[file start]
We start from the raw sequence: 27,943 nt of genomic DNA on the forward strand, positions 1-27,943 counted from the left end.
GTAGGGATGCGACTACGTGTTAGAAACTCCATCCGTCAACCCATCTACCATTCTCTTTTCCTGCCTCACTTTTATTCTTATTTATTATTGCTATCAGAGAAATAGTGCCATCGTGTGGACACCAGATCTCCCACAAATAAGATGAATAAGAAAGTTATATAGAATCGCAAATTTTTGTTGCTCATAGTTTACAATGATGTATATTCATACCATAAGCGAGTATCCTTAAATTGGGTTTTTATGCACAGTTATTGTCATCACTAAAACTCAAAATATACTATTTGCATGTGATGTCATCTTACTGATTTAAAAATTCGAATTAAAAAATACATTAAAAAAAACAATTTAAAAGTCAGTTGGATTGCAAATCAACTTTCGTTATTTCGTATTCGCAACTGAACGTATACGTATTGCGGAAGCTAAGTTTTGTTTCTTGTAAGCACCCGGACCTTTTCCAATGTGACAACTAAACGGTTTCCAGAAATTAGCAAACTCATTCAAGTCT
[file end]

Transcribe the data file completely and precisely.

We start from the raw sequence: 27,943 nt of genomic DNA on the forward strand, positions 1-27,943 counted from the left end.
GTAGGGATGCGACTACGTGTTAGAAACTCCATCCGTCAACCCATCTACCATTCTCTTTTCCTGCCTCACTTTTATTCTTATTTATTATTGCTATCAGAGAAATAGTGCCATCGTGTGGACACCAGATCTCCCACAAATAAGATGAATAAGAAAGTTATATAGAATCGCAAATTTTTGTTGCTCATAGTTTACAATGATGTATATTCATACCATAAGCGAGTATCCTTAAATTGGGTTTTTATGCACAGTTATTGTCATCACTAAAACTCAAAATATACTATTTGCATGTGATGTCATCTTACTGATTTAAAAATTCGAATTAAAAAATACATTAAAAAAAACAATTTAAAAGTCAGTTGGATTGCAAATCAACTTTCGTTATTTCGTATTCGCAACTGAACGTATACGTATTGCGGAAGCTAAGTTTTGTTTCTTGTAAGCACCCGGACCTTTTCCAATGTGACAACTAAACGGTTTCCAGAAATTAGCAAACTCATTCAAGTCT